Total Smoking Ban Creeps Closer in England

July 7, 2008 - 8:17 PM

London (CNSNews.com) - A compromise bill that would allow exemptions to a public smoking ban may run afoul of European human rights law, a group of British lawmakers said in a report issued Wednesday.

Lobby groups on both sides of the debate say the report, which also stated that a ban wouldn't interfere with the human rights of smokers, makes a total prohibition on smoking in public places more likely.

The Joint Committee on Human Rights said that an exemption in the anti-smoking bill for pubs that don't serve food as well as private clubs" gives rise to differential treatment of employees and members of the public."

Employees and customers of smoke-free bars would be better treated under the law than those who work or frequent places where smoking is allowed, the committee said.

The committee said a "discriminatory effect" could result, compounded by "evidence (which) suggests that both pubs not serving food and membership clubs tend to be in the most deprived areas."

The committee, which is responsible for reviewing legislation for compliance with British and European Union human rights legislation, said it had written to Health Secretary Patricia Hewitt demanding further evidence backing the compromise legislation.

The joint committee also considered the impact on the human rights of smokers, and determined that because the bill does not extend to private homes, it does not violate European laws on respect for private life.

Simon Clark, director of the pro-smoking group FOREST, said the committee failed to take into account the rights of business owners.

"We accept that smokers don't necessary have a right to smoke wherever they want, but pubs, restaurants and nightclubs are private businesses," he said. "The proprietors should have a right to choose a policy that best serves their business."

As the British government has launched a media campaign to try to discourage people from smoking at home, Clark said that ruling that a ban did not violate the human rights of smokers because it doesn't extend to private residences amounted to "hypocrisy."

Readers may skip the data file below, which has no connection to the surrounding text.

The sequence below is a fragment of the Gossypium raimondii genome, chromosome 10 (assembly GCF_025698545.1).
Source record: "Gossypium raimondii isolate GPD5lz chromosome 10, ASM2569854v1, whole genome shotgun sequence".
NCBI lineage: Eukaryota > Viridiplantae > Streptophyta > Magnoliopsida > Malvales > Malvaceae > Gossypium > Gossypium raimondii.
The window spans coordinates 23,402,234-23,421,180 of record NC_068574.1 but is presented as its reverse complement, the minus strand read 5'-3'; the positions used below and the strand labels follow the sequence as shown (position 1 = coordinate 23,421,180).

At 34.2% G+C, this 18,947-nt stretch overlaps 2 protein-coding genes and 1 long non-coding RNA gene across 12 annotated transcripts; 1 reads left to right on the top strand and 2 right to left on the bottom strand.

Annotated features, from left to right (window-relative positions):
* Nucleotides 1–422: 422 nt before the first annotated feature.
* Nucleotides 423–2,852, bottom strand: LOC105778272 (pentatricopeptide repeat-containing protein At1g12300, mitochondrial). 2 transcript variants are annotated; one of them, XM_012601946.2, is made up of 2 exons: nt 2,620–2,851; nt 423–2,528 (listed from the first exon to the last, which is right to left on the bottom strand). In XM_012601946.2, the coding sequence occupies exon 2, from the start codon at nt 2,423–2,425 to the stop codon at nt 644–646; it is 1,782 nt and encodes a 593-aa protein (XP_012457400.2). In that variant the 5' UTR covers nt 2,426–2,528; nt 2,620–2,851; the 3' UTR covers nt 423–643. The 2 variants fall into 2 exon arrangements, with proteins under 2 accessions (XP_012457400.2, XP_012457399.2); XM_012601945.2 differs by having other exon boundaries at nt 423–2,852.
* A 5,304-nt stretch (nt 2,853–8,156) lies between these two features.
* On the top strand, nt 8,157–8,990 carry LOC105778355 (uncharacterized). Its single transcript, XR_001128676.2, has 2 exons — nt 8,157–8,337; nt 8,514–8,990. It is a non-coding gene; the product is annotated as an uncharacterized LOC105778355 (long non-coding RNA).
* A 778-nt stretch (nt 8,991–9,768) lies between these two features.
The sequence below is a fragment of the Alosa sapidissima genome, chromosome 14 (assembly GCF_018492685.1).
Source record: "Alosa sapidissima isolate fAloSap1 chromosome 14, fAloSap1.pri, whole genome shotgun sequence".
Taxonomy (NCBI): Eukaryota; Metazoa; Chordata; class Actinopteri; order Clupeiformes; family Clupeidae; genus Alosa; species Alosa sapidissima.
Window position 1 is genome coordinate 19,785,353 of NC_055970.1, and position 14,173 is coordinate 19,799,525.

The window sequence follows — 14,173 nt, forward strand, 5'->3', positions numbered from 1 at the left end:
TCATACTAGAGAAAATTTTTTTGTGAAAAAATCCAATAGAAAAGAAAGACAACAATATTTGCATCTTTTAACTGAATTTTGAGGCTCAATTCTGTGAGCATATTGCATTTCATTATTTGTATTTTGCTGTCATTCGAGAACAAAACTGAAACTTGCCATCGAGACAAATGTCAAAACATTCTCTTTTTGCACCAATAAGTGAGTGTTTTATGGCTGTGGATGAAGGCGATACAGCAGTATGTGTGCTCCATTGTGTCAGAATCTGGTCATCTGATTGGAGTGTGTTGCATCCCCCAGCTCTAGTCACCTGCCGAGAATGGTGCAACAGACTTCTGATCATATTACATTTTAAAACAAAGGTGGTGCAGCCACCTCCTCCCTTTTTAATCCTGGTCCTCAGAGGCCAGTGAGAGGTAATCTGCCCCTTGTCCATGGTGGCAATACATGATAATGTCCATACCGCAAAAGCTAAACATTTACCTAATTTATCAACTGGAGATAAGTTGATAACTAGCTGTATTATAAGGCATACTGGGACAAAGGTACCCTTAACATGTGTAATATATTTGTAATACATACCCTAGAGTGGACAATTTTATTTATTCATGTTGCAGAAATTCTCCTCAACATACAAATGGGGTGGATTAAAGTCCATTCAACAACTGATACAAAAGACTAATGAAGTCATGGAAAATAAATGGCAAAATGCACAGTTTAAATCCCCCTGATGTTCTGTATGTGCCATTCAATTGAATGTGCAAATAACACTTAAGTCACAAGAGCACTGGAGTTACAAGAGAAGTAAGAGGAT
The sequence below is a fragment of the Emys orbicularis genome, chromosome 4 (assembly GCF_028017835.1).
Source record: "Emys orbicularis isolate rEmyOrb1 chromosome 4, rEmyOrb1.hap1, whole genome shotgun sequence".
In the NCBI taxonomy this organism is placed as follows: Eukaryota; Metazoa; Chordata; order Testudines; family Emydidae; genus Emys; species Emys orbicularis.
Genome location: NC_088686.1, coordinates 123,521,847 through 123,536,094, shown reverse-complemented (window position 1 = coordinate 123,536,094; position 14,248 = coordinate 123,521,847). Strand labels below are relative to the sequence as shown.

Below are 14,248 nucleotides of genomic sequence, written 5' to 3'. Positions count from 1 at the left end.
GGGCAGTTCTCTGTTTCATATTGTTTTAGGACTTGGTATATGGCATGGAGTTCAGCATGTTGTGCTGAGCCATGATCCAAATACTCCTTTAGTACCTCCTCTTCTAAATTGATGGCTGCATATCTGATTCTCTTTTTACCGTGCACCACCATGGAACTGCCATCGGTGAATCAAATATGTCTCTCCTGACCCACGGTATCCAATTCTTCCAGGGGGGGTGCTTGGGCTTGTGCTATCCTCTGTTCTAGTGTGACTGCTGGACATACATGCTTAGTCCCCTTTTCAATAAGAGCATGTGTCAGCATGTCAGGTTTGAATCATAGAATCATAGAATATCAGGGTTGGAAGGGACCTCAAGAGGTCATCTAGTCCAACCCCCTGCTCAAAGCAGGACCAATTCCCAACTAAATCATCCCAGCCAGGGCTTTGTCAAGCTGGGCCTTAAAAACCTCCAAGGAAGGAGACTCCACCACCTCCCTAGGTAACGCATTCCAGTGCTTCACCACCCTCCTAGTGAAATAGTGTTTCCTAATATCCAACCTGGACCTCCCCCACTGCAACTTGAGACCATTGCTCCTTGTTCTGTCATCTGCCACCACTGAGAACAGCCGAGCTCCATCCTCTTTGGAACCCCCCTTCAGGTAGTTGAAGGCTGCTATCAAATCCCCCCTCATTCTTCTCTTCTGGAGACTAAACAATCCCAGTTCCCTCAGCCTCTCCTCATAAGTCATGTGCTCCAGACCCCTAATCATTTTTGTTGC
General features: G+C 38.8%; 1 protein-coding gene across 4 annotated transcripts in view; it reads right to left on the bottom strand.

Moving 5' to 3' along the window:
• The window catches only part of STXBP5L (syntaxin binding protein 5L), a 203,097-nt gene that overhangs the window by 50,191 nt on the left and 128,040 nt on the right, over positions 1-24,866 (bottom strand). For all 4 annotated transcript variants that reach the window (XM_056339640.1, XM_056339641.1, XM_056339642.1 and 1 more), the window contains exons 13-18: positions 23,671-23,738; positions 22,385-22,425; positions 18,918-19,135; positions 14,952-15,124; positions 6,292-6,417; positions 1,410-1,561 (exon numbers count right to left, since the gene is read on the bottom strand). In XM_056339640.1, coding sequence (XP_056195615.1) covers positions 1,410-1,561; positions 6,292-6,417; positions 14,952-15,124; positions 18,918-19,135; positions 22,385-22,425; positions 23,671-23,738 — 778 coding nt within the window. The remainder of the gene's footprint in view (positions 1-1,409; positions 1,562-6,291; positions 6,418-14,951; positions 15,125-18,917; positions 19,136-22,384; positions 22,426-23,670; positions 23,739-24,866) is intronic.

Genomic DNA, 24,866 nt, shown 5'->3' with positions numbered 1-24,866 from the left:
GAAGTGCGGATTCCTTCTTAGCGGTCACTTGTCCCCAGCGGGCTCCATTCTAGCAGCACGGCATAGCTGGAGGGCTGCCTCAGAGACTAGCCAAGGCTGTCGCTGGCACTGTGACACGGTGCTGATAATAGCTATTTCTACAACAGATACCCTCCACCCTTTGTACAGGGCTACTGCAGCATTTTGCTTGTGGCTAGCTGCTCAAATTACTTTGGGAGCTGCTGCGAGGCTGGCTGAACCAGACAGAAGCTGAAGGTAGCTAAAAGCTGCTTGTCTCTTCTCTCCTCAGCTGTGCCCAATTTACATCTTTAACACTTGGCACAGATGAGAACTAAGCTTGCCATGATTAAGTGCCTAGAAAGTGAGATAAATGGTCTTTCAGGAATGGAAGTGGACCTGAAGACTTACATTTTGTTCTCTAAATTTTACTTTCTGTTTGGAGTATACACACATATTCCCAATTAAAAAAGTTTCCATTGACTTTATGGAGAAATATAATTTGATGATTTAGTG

"It's depressing that in a free and tolerant society, politicians appear to be eager to walk all over the rights of a significant minority of people," he said.

But anti-smoking groups argued that any ban should be applied to all pubs and bars in the interests of fairness.

"There are quite a lot of pubs that don't serve food and unfortunately these are concentrated in poorer communities," said Carol Level, spokeswoman for Action on Smoking and Health (ASH). "A total ban will be better for the health of the nation."

The release of the Joint Committee report is the latest action putting pressure on Prime Minister Tony Blair's administration to put forward a comprehensive ban that would outlaw smoking in all public buildings.

Under a compromise hammered out last year, only establishments serving food would be subject to the ban. Several prominent politicians belonging to Blair's Labor Party have expressed their dissatisfaction with the compromise, and the prime minister himself has hinted that he may support broader restrictions than the ones proposed.

On Tuesday, Labor Party lawmakers said they would propose an amendment to the bill that would remove all exemptions and implement a blanket ban by mid-2007.

The are also pushing for a "free vote" on the bill and the amendment, a declaration that would release members of Parliament from any obligation to vote along the party line.

Labor MP Kevin Barron, chair of the House of Commons Health Committee, said he was "quite optimistic" that a free vote would take place.

"If carried, our amendment will greatly strengthen that part of the bill which aims to protect the public from the dangers of secondhand smoke," Barron said.

A poll in The Guardian newspaper found that most lawmakers surveyed support a free vote, a plan that is also backed by the anti-tobacco lobby. In a statement, ASH director Deborah Arnott pointed out that regional governments throughout Britain have already banned smoking or are planning to do so.

"Scotland already has a comprehensive smoke-free law, and it will also soon arrive in Wales and Northern Ireland. Only England would have to live with the unworkable halfway house now in this bill," Arnott said.

See Previous Story:
British Government Proposes Partial Smoking Ban (27 Oct. 2005)

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